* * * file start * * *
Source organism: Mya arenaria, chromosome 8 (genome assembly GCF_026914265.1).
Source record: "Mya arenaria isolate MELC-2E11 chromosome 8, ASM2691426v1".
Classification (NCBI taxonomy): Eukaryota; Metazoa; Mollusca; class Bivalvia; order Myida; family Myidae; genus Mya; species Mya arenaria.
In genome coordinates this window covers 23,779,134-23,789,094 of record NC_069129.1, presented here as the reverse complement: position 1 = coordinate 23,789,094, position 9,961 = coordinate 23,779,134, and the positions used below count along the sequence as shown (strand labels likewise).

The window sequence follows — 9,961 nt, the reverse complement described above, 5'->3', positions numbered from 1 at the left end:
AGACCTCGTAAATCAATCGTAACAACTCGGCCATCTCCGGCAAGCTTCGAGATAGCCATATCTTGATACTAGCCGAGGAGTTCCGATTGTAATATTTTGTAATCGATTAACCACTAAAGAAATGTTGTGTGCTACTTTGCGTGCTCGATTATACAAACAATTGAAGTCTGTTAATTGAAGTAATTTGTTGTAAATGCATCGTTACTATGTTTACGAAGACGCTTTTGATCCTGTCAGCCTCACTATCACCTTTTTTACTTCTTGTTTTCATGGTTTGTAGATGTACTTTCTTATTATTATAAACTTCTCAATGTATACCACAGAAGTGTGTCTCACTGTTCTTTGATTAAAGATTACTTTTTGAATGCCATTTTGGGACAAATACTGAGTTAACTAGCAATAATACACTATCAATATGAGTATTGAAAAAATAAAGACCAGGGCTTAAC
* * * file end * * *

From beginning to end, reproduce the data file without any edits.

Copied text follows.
Source organism: Mya arenaria, chromosome 8 (genome assembly GCF_026914265.1).
Source record: "Mya arenaria isolate MELC-2E11 chromosome 8, ASM2691426v1".
Classification (NCBI taxonomy): Eukaryota; Metazoa; Mollusca; class Bivalvia; order Myida; family Myidae; genus Mya; species Mya arenaria.
In genome coordinates this window covers 23,779,134-23,789,094 of record NC_069129.1, presented here as the reverse complement: position 1 = coordinate 23,789,094, position 9,961 = coordinate 23,779,134, and the positions used below count along the sequence as shown (strand labels likewise).

The window sequence follows — 9,961 nt, the reverse complement described above, 5'->3', positions numbered from 1 at the left end:
AGACCTCGTAAATCAATCGTAACAACTCGGCCATCTCCGGCAAGCTTCGAGATAGCCATATCTTGATACTAGCCGAGGAGTTCCGATTGTAATATTTTGTAATCGATTAACCACTAAAGAAATGTTGTGTGCTACTTTGCGTGCTCGATTATACAAACAATTGAAGTCTGTTAATTGAAGTAATTTGTTGTAAATGCATCGTTACTATGTTTACGAAGACGCTTTTGATCCTGTCAGCCTCACTATCACCTTTTTTACTTCTTGTTTTCATGGTTTGTAGATGTACTTTCTTATTATTATAAACTTCTCAATGTATACCACAGAAGTGTGTCTCACTGTTCTTTGATTAAAGATTACTTTTTGAATGCCATTTTGGGACAAATACTGAGTTAACTAGCAATAATACACTATCAATATGAGTATTGAAAAAATAAAGACCAGGGCTTAAC